Forget cost per acre — what’s it cost to grow a bushel?

Cost is often expressed as dollars per acre, but farm management specialist Darren Bond says it makes more sense to think of cost in terms of product produced

Darren Bond, farm management specialist with Manitoba Agriculture, runs the audience through 2017 commodity markets during Ag Days Jan. 16-18, 2018.

Darren Bond wants farmers to stop thinking in dollars per acre.

The farm management specialist with Manitoba Agriculture says cost per bushel sold is a more valuable number when farmers go to develop a marketing plan.

Farmers sell their product per bushel, making it easier to track and predict profitability if cost uses the same terms, Bond told the crowd during his Jan. 17 Ag Days seminar.

Better understanding

Bond is a big believer in knowing both risk and reward, something he says can be expressed using cost per bushel.

Profitability projections alone leave out critical risk information that might affect the actual bottom line, he said.

That can help making planting decisions, but the benefits don’t stop there. He also says using this metric to measure your business performance makes it easier to make decisions in-season too.

“Once the seeder has done its job, [we should be assessing] what our investment decisions are throughout the growing season in terms of risk and reward,” he said.

Using December prices (numbers that he admits have dropped about 50 cents per bushel since) and provincial cost of production numbers, Bond compared expected return with the level of risk a producer can expect to have covered by insurance.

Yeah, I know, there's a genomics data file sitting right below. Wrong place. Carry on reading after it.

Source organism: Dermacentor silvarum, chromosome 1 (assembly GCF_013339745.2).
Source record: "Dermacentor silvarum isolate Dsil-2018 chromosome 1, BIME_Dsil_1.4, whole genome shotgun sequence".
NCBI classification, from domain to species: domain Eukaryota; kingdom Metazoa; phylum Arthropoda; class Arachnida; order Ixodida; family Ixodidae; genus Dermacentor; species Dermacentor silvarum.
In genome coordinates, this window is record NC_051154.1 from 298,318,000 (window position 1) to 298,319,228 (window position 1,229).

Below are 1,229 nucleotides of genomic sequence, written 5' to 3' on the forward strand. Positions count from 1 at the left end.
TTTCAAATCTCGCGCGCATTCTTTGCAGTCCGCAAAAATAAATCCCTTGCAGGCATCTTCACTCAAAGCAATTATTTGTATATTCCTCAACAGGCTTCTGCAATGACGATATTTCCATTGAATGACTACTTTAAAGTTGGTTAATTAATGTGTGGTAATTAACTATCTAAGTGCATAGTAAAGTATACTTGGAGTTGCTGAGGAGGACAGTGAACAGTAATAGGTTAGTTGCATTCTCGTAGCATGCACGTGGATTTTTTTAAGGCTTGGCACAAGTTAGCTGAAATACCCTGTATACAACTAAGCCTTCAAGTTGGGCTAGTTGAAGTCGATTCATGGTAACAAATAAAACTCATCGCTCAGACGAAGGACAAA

Best returns

Canola and soybeans emerged with both the highest return (10.3 per cent and 13.4 per cent respectively) and the highest expected coverage (with 72 per cent and 82 per cent of risk expected to be covered, respectively).

Margins were tighter for both corn and northern hard red spring wheat, the next runners up in terms of reward (8.1 per cent and 8.5 per cent reward respectively, but only 64 to 65 per cent expected risk coverage).

It was a bad news story for both barley and winter wheat, both of which dipped into negative return (-18.6 per cent in the case of barley and only 50 per cent expected coverage), although coverage for winter wheat hit 70 per cent.

When broken down, Bond said that a 40 bushel per acre canola crop at $323.25 cost per acre and 80 per cent expected coverage can expect $8.08 of their cost per bushel to fall under insurance. Another $2.12 (labour and fixed costs) are exposed to risk, leaving $1.05 per bushel sitting above the breakeven for that crop.

Only soybeans beat out canola in a similar analysis, at $1.47 profit, while wheat returned 47 cents per bushel profit for northern hard red and 22 cents per bushel profit for hard red.

“This is using our numbers. Of course, your numbers are more important than my numbers,” Bond said.

Bond pointed to a number of tools on the Manitoba Agriculture production cost website, as well as online calculator CropPlan, which are meant to guide producers through cost of production for their farm.

Read more information from Ag Days 2018 in upcoming issues of the Manitoba Co-operator.

This year’s show runs from Jan 16-18. Minute-to-minute coverage can be found on Twitter at @MBCooperator, @AlexisStockford or @allanreporter (Allan Dawson).

About the author


Alexis Stockford

Alexis Stockford is a journalist and photographer with the Manitoba Co-operator. She previously reported with the Morden Times and was news editor of  campus newspaper, The Omega, at Thompson Rivers University in Kamloops, BC. She grew up on a mixed farm near Miami, Man.



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